possible in high speed mode to switch from the whole phase winding to e half of it. By this
Phase Inductance
Lmax
Lmin
Rotor Position Unaligned
Position
Motoring
Operation
Aligned
Position
Negative Torque
Production Region
Negative Torque
Production Region
Phase Pulsed Signal
at High Speed
Phase Pulsed Signal
at Low Speed
Digital Signal Processing Solutions for the Switched Reluctance Motor 9
means the current rise time constant is divided by two, allowing the desired winding current
to be reached even in the short amount of time before phase’s commutation.
The torque production and the winding current obtained in Low-speed operation thanks to
this current control method are given below:
Figure 7: SR Motor Torque and Current Waveforms with the Current Control Method
Note that even if the phase current is maintained constant the torque produced is not
smooth. The torque ripple is due not only to the control strategy and to the phase
commutation but also to the non-linear relationship between torque and current.
4.3 The Torque Control
Although the above method of controlling the SR motor has many practical applications, a
disadvantage exists. Controlling a constant value of current will result in torque ripple
because of the non-linearity of the relationship between torque and current for a SR motor.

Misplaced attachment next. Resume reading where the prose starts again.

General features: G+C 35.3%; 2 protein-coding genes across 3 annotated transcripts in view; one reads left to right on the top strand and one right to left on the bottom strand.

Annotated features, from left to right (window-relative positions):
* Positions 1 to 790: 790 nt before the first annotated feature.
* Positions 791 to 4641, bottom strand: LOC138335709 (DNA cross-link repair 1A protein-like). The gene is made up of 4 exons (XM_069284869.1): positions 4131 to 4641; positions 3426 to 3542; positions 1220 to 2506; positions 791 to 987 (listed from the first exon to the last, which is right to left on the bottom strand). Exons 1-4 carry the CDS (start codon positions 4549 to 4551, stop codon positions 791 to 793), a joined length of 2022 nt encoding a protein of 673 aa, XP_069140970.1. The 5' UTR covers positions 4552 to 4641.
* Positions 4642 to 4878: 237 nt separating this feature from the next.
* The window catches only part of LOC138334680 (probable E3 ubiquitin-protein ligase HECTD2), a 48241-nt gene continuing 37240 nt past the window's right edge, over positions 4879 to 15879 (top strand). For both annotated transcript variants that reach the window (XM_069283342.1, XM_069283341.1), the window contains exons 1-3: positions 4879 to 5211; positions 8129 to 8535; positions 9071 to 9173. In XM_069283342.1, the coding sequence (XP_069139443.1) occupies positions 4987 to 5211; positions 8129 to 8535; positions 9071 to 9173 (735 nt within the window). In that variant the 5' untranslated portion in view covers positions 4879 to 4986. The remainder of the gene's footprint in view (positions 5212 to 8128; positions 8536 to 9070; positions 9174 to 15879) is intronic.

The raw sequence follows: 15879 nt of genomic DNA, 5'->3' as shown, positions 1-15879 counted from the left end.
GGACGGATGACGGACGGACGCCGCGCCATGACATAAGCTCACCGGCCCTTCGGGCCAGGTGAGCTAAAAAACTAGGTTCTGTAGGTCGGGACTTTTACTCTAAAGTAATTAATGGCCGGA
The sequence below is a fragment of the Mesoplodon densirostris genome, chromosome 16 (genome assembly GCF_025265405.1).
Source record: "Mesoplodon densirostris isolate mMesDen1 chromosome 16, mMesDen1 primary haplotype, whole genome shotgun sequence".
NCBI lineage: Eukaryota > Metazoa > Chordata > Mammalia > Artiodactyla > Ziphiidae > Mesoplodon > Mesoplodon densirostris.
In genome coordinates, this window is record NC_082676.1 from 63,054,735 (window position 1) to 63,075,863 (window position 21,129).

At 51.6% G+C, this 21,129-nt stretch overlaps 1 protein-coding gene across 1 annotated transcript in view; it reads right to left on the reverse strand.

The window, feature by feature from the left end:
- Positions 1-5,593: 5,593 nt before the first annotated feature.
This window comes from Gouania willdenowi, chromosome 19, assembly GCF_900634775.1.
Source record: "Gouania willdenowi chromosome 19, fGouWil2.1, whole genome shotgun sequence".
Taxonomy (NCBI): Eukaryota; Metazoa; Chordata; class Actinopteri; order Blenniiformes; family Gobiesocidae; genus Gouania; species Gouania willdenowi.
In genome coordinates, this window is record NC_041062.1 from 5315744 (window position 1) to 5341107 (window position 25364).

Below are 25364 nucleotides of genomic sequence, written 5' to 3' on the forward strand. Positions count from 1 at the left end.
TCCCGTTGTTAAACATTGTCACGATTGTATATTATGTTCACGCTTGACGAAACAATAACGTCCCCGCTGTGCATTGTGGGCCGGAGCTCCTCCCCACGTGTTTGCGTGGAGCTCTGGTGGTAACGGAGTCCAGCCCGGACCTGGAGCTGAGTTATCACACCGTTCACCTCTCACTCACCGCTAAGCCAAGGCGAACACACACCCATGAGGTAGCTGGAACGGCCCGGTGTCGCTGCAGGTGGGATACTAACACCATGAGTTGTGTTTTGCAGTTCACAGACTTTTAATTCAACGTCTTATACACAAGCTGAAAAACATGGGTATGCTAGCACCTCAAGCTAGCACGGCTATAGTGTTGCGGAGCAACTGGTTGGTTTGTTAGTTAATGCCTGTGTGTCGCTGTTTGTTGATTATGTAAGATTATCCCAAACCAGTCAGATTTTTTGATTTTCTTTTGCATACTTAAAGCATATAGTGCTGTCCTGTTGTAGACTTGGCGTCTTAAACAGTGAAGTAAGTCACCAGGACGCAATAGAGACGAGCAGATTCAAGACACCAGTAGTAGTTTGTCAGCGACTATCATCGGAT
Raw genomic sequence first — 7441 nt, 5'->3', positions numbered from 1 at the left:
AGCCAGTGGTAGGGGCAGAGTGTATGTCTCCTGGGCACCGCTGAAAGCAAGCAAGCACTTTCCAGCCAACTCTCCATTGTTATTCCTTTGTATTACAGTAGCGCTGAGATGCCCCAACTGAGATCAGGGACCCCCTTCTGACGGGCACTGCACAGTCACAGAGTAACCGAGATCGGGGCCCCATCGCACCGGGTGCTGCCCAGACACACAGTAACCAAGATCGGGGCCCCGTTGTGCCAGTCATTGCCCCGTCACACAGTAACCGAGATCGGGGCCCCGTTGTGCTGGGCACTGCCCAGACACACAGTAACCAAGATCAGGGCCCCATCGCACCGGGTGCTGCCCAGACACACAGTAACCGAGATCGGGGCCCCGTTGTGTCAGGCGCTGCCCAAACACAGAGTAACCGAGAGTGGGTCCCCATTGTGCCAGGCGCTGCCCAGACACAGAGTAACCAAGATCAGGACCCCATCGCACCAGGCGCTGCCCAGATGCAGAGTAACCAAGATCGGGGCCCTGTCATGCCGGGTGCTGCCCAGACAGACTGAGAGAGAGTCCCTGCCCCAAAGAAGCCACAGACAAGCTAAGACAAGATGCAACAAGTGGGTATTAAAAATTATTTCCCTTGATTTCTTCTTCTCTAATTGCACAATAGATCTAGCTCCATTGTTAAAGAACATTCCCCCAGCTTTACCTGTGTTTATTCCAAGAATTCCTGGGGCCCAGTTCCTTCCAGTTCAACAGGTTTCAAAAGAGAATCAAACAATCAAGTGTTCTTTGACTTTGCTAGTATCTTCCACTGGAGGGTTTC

Torque ripple is undesirable because it contributes to the problem of audible noise, it
contributes to vibrations and it introduces torque disturbances which manifest as velocity
errors.
A solution to the problem of torque ripple and torque constant non-linearity in SR motors is
to profile the current such that torque is the controlled variable. Since torque cannot be
controlled directly, due to the lack of adequate torque sensors, this can only be
accomplished using a priori information about the motor’s torque-current-angle
characteristics. Additionally these characteristics must be known fairly accurately in order to
achieve the best results. The torque control strategy is based on following a contour for each
of the phases of the SR motor such that the sum of torque produced by each phase is
constant and equals the desired torque. The desired total torque is calculated from the
velocity loop, and this total torque is split into desired phase torque via shaping function. The
control structure is depicted below.
Phase Current
Ia Ib Ic
Rotor Position
Rotor Position
Produced Torque
10 Literature Number: BPRA058
Figure 8: Speed and Torque Control Loop for an SR Motor
In "low-speed" mode and with a suitable PWM strategy it is possible with this torque control
method to get much smoother torque and an improved current regulation as well as an
improved control of the motor’s velocity. The torque production and the winding current
obtained in Low-speed operation thanks to this torque control method are given below:
Figure 9: SR Motor Torque and Current Waveforms with the Torque Control Method
Some torque ripple will remain if the torque shaping functions do not fully address the torque
non-linearity. Nevertheless, this control structure allows a much smoother torque production
than with the constant winding current control. The torque control method is generally not
Speed
reference PI
controller
PID
controller
PWM
strategy